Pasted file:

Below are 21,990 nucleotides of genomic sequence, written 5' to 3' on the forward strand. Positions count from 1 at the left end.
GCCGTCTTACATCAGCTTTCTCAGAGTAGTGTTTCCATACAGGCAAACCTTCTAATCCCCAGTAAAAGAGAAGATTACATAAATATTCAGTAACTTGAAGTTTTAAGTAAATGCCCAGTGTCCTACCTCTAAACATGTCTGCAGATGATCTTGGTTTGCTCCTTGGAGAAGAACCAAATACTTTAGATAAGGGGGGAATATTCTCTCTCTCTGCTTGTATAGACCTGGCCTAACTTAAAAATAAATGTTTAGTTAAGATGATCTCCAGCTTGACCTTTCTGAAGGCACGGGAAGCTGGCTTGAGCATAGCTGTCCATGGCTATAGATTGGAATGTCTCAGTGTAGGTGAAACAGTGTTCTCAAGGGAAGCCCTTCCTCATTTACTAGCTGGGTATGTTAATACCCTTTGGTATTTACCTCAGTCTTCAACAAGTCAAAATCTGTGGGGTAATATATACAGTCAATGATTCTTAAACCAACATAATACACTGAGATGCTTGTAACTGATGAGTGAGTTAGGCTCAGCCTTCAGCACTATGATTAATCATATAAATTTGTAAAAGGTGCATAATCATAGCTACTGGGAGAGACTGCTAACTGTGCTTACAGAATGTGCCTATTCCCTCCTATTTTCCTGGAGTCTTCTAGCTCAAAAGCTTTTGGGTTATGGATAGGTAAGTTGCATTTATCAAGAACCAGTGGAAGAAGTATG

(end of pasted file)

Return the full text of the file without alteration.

Below are 21,990 nucleotides of genomic sequence, written 5' to 3' on the forward strand. Positions count from 1 at the left end.
GCCGTCTTACATCAGCTTTCTCAGAGTAGTGTTTCCATACAGGCAAACCTTCTAATCCCCAGTAAAAGAGAAGATTACATAAATATTCAGTAACTTGAAGTTTTAAGTAAATGCCCAGTGTCCTACCTCTAAACATGTCTGCAGATGATCTTGGTTTGCTCCTTGGAGAAGAACCAAATACTTTAGATAAGGGGGGAATATTCTCTCTCTCTGCTTGTATAGACCTGGCCTAACTTAAAAATAAATGTTTAGTTAAGATGATCTCCAGCTTGACCTTTCTGAAGGCACGGGAAGCTGGCTTGAGCATAGCTGTCCATGGCTATAGATTGGAATGTCTCAGTGTAGGTGAAACAGTGTTCTCAAGGGAAGCCCTTCCTCATTTACTAGCTGGGTATGTTAATACCCTTTGGTATTTACCTCAGTCTTCAACAAGTCAAAATCTGTGGGGTAATATATACAGTCAATGATTCTTAAACCAACATAATACACTGAGATGCTTGTAACTGATGAGTGAGTTAGGCTCAGCCTTCAGCACTATGATTAATCATATAAATTTGTAAAAGGTGCATAATCATAGCTACTGGGAGAGACTGCTAACTGTGCTTACAGAATGTGCCTATTCCCTCCTATTTTCCTGGAGTCTTCTAGCTCAAAAGCTTTTGGGTTATGGATAGGTAAGTTGCATTTATCAAGAACCAGTGGAAGAAGTATG